As a guide for assessing the scientific validity of expert testimony, the Supreme Court provided a non-exhaustive list of factors that courts may consider: (1) whether the theory or technique is generally accepted within a relevant scientific community; (2) whether the theory or technique has been subjected to peer review and publication; (3) the known or potential rate of error; and (4) whether the theory or technique can be tested. Daubert, 509 U.S. at 593--94; see also Kumho Tire Co., Ltd. v. Carmichael, 526 U.S. 137 (1999). The Ninth Circuit also has indicated that independent research, rather than research conducted for the purposes of litigation, carries with it the indicia of reliability. See Daubert v. Merrell Dow Pharmaceuticals, Inc., 43 F.3d 1311, 1317 (9th Cir. 1995) ( "Daubert II"). In particular, using independent, pre-existing research "provides objective proof that the research comports with the dictates of good science" and is less likely "to have been biased by the promise of remuneration." Id. If the testimony is not based on "pre-litigation" research or if the expert's research has not been subjected to
review, then the expert must explain precisely how he went about reaching his conclusions and point to some objective source, a learned treatise, the policy statement of a professional association, a published article in a reputable scientific journal or the like, to show that he has followed the scientific method, as it is practiced by (at least) a recognized minority of scientists in his field. Id. at 1318--19
United States v. Rincon, 28 F.3d 921, 924 (9th Cir. 1994)); see also Lust v. Merrell Dow Pharmaceuticals, Inc., 89 F.3d 594, 597 (9th Cir. 1996). The proponent of the evidence must prove its admissibility by a preponderance of proof. See Daubert, 509 U.S. at 593 n. 10.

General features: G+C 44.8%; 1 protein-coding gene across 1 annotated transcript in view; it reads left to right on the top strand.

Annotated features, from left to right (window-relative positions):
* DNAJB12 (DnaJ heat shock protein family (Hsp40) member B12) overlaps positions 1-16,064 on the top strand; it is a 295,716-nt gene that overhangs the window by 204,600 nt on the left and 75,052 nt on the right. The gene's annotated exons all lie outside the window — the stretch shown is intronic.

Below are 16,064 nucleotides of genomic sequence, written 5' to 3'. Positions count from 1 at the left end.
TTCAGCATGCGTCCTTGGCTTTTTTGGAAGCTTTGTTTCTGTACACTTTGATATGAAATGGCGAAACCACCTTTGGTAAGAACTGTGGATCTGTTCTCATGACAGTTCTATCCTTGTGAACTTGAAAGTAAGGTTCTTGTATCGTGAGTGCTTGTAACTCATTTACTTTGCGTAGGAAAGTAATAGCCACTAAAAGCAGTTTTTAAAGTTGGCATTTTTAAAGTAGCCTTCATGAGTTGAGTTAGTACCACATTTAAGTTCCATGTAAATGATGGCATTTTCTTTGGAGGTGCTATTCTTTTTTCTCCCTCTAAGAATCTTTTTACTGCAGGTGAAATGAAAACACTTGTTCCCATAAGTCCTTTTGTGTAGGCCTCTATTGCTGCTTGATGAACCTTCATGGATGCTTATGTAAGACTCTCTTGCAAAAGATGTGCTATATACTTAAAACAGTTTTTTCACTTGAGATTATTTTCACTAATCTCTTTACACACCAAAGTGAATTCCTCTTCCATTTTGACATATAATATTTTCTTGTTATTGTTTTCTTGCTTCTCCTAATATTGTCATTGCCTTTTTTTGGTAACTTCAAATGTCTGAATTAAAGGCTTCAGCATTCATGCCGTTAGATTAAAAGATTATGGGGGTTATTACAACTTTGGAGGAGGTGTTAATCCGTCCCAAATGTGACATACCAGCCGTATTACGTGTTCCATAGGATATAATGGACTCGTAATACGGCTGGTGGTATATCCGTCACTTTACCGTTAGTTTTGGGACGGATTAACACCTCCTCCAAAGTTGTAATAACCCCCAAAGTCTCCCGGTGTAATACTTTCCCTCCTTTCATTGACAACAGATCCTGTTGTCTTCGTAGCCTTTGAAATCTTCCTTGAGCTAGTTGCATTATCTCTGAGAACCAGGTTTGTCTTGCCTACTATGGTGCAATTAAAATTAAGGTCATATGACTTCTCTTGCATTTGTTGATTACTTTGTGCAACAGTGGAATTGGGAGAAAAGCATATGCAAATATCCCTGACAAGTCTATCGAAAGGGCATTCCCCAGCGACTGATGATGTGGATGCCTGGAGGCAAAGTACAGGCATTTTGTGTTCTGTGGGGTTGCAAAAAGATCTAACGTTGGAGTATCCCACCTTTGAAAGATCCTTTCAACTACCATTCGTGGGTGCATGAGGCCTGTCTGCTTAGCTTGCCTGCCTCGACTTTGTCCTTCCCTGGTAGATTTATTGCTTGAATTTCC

Defendants filed a motion to exclude the testimony of Plaintiff's expert Prof. Henderson. Professor Henderson's opinions primarily address Rule 10b5-1 Trading Plans ("10b5-1 plans") and Defendants' use of 10b5-1 plans during the time of the Class Period in this case. See Ex. 1 at 1. Prof. Henderson's opinions are based on: (a) a review of the documents in this case; (b) his experience as a management consultant at McKinsey & Company advising companies on corporate policies, including executive compensation and governance; (c) his experience as an academic consultant to companies on the same matters; (d) his extensive empirical research on thousands of Rule 10b5-1 trading plans used at thousands of American companies over the past decade; and (e) his expertise in the areas of executive compensation, insider trading, corporate governance, and other business-law areas raised in this case. Id.
Professor Henderson's opinions can be summarized as follows:
(1) Rule 10b5-1 trading plans were intended to provide executives with the ability to trade for diversification reasons and not on the basis of material, nonpublic information;
(2) All that a Rule 10b5-1 plan does is to move the date on which the question about what information the insider possessed from the date of the trade to the date when the trade was planned using a 10b5-1 plan;